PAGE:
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Chasing Runner's High?

by Berkeley Wellness  

If you’re an avid runner—or cyclist, hiker or other kind of exerciser—you may have experienced “runner’s high.” It’s commonly described as a feeling of euphoria during or right after sustained moderate or high-intensity exertion that gets people hooked on exercise. The notion became popular in the 1970s, but there’s still debate over what causes it—and whether runner’s high even exists. Many exercisers never experience it, no matter how hard they work out.

Though disputed by some experts, one long-held theory is that runner’s high is due to endorphins, neurotransmitters that bind to the same cell receptors as drugs like morphine or heroin and act as natural painkillers and mood enhancers. Increased endorphins are found in the blood and spinal fluid of humans and other animals that run. And when researchers have given exercisers a drug that blocks the receptors, the euphoric effects are blocked as well. A 2008 German study provided some direct evidence that exercise-related endorphins have specific activity in areas of the brain associated with pleasure, pain, and perception of rewards.

Exercise increases levels of other neurotransmitters, too—notably dopamine, norepinephrine and serotonin, which affect mood. And then there are endocannabinoids, which have gotten increased attention in recent years as a major player in runner’s high. Yes, these are related to cannabis, better known as marijuana, and can be thought of like a natural marijuana that the body makes, since they activate the same brain centers as the drug.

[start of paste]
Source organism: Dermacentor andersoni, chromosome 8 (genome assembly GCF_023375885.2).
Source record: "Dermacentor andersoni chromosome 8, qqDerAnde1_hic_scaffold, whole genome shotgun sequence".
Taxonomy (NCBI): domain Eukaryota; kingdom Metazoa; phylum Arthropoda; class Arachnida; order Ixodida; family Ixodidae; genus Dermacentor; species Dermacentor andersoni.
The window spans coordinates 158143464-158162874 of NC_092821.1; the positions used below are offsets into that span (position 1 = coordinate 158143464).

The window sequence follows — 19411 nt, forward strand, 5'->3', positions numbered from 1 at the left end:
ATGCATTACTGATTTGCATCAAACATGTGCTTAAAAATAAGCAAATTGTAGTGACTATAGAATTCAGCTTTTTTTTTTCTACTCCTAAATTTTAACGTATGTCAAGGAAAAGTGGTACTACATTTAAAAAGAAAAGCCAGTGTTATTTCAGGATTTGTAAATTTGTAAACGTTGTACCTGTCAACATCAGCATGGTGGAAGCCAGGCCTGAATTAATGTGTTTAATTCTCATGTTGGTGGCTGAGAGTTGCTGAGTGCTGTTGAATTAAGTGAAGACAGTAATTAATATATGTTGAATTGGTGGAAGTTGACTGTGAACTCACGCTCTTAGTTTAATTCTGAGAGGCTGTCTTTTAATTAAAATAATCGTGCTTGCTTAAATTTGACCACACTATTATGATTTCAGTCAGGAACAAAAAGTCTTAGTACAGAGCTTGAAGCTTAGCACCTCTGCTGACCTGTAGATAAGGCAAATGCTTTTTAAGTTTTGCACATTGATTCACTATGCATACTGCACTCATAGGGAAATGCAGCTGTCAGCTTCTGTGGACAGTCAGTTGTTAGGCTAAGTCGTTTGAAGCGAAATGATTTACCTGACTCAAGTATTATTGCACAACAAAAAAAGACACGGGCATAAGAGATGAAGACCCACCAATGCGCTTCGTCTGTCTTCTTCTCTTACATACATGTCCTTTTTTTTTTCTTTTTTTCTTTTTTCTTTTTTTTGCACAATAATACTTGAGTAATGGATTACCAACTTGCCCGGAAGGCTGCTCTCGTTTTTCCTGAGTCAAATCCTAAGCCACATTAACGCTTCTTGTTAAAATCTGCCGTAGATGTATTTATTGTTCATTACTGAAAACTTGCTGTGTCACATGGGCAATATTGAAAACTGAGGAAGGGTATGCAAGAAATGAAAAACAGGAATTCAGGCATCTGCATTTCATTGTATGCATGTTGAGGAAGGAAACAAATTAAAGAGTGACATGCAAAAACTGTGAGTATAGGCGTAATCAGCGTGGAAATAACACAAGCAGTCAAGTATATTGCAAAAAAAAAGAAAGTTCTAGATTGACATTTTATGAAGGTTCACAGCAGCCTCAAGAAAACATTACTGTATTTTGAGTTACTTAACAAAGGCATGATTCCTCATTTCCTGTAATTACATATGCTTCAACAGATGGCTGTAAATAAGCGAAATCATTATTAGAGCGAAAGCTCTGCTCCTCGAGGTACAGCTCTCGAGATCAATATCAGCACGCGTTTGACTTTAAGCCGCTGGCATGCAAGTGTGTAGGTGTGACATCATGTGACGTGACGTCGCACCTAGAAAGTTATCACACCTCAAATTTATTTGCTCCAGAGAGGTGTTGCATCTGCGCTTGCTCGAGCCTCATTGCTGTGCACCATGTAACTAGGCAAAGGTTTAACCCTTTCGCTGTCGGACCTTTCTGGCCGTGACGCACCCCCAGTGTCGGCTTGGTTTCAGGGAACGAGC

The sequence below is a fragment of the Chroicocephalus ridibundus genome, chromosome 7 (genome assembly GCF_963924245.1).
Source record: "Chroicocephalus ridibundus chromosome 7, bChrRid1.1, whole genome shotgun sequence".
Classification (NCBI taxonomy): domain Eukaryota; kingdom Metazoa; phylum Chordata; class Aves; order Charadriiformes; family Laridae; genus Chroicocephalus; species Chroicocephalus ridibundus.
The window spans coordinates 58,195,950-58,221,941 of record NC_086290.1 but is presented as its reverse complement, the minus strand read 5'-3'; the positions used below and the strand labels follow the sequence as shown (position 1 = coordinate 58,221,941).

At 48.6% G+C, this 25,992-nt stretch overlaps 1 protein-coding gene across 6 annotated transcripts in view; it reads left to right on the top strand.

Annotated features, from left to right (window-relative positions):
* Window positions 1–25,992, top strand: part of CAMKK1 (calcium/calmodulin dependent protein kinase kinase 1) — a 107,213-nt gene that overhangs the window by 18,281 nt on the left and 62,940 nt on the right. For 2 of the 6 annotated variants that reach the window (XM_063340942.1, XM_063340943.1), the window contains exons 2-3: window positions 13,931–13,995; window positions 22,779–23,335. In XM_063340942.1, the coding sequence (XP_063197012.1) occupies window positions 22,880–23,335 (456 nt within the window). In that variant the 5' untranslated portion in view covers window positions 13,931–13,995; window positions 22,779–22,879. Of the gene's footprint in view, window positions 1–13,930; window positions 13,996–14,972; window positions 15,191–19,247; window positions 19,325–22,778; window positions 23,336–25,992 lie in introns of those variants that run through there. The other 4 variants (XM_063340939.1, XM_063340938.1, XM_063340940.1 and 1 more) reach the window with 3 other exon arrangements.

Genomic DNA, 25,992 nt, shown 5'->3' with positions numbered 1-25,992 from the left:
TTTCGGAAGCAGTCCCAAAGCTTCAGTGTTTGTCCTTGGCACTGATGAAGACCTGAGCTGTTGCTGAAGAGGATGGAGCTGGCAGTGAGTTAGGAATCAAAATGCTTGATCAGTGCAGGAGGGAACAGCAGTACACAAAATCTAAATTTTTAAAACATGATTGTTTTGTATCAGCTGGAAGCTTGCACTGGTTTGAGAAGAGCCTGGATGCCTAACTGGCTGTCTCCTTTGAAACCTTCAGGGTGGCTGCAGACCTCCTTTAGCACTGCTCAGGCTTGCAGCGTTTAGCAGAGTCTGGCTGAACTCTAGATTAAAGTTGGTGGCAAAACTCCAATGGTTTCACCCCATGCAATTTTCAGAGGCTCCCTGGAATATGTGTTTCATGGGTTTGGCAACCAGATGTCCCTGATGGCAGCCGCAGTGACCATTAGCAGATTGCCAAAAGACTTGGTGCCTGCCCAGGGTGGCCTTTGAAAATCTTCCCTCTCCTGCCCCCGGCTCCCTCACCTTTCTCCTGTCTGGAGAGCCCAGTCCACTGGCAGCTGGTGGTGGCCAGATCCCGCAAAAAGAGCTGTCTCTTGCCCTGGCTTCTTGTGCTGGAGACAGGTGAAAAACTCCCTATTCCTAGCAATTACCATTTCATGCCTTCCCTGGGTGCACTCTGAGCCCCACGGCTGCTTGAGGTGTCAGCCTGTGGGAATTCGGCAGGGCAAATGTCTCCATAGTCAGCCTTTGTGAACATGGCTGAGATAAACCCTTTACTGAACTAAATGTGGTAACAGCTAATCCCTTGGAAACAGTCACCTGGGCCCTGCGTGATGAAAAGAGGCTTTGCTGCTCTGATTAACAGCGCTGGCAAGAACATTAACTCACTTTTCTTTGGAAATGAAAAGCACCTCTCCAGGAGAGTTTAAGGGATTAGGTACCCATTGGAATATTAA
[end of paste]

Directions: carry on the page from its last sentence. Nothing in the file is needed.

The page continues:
A 2012 paper published in the Journal of Experimental Biology, aptly titled “Wired to Run,” looked at endocannabinoids in a small number of fit people, as well as in dogs and ferrets. The researchers took blood samples before and after a treadmill run and found that endocannabinoid levels increased in both humans and dogs afterwards—but not in the ferrets, which don’t ordinarily run. The humans also reported improved mood that correlated with increases in the chemical.

Animals that run may be motivated to do so partly because of these mood-enhancing chemicals, the authors noted. And as evolutionary biologists hypothesize, this dates back to our hunter-gatherer ancestors some two million years ago. After all, the ability of early humans to run long distances allowed them to catch prey for survival.

The runner’s high may thus have served an evolutionary advantage by helping them make this great effort, despite the extreme energy it demanded and the risk of injury.

How intense must exercise be to activate the pleasure/ reward centers in the brain? Most research suggests that high-intensity exercise is necessary, but a study in the European Journal of Applied Physiology in 2012 found that only moderate-intensity exercise boosted endocannabinoids significantly. If you’ve been sedentary—perhaps because you don’t find exercise pleasurable—there’s a catch-22, however: You must be fit enough to achieve the exercise intensity and endurance needed to get a runner’s high, yet you may not be motivated to work out so hard if you don’t get the rewards. It may take some time to get to the point where the endocannabinoids kick in, if ever.

Still, other factors may help explain runner’s high, or at least why exercise makes people feel good. Even something as simple as the rise in body temperature caused by exercise might have a calming and pleasurable effect, as can the rhythms of the activity. Keep in mind, too, that exercise involves all sorts of pleasures and rewards: It can provide a sense of control and accomplishment, for example, and serve as a distraction or time-out from daily activities and concerns.

Bottom line: Even if you don’t experience the classic runner’s high of sheer exhilaration, exercise generally produces a sense of wellbeing and can improve mood and sleep, among other benefits, over the long term—not to mention the physical payoffs. If you’re not getting any immediate pleasure from your workouts, however, you might try changing the intensity level to see if that makes a difference. Or try a different activity or location. Exercising outdoors on a beautiful day, for example, is more pleasurable than, say, running on a treadmill in a crowded windowless gym. Working out with a partner or in a group may also enhance your workout due to the added social benefit.